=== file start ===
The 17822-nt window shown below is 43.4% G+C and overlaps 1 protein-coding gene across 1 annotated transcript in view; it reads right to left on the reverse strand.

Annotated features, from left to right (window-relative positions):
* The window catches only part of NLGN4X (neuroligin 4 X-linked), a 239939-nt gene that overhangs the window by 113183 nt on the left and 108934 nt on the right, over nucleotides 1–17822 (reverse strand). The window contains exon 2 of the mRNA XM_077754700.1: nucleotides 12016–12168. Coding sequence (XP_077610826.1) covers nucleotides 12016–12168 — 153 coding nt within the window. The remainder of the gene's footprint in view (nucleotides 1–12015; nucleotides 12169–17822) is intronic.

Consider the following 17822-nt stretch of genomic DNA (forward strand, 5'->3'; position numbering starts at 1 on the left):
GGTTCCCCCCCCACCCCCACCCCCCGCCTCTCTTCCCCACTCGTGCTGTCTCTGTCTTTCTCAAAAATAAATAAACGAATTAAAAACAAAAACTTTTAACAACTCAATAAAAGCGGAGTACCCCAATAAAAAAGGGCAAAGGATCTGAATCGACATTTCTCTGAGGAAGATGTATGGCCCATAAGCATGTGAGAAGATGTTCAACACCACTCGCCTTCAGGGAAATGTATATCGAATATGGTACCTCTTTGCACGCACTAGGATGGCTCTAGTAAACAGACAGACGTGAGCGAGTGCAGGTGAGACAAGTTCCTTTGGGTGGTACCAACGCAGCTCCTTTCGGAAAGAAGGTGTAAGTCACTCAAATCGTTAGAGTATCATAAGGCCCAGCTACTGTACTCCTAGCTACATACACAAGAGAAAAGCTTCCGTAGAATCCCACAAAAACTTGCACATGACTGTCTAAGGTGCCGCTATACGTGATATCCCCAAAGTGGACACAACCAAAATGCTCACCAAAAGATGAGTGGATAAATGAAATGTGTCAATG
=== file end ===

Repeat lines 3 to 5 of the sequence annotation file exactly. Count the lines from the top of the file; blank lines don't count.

* The window catches only part of NLGN4X (neuroligin 4 X-linked), a 239939-nt gene that overhangs the window by 113183 nt on the left and 108934 nt on the right, over nucleotides 1–17822 (reverse strand). The window contains exon 2 of the mRNA XM_077754700.1: nucleotides 12016–12168. Coding sequence (XP_077610826.1) covers nucleotides 12016–12168 — 153 coding nt within the window. The remainder of the gene's footprint in view (nucleotides 1–12015; nucleotides 12169–17822) is intronic.

Consider the following 17822-nt stretch of genomic DNA (forward strand, 5'->3'; position numbering starts at 1 on the left):
GGTTCCCCCCCCACCCCCACCCCCCGCCTCTCTTCCCCACTCGTGCTGTCTCTGTCTTTCTCAAAAATAAATAAACGAATTAAAAACAAAAACTTTTAACAACTCAATAAAAGCGGAGTACCCCAATAAAAAAGGGCAAAGGATCTGAATCGACATTTCTCTGAGGAAGATGTATGGCCCATAAGCATGTGAGAAGATGTTCAACACCACTCGCCTTCAGGGAAATGTATATCGAATATGGTACCTCTTTGCACGCACTAGGATGGCTCTAGTAAACAGACAGACGTGAGCGAGTGCAGGTGAGACAAGTTCCTTTGGGTGGTACCAACGCAGCTCCTTTCGGAAAGAAGGTGTAAGTCACTCAAATCGTTAGAGTATCATAAGGCCCAGCTACTGTACTCCTAGCTACATACACAAGAGAAAAGCTTCCGTAGAATCCCACAAAAACTTGCACATGACTGTCTAAGGTGCCGCTATACGTGATATCCCCAAAGTGGACACAACCAAAATGCTCACCAAAAGATGAGTGGATAAATGAAATGTGTCAATG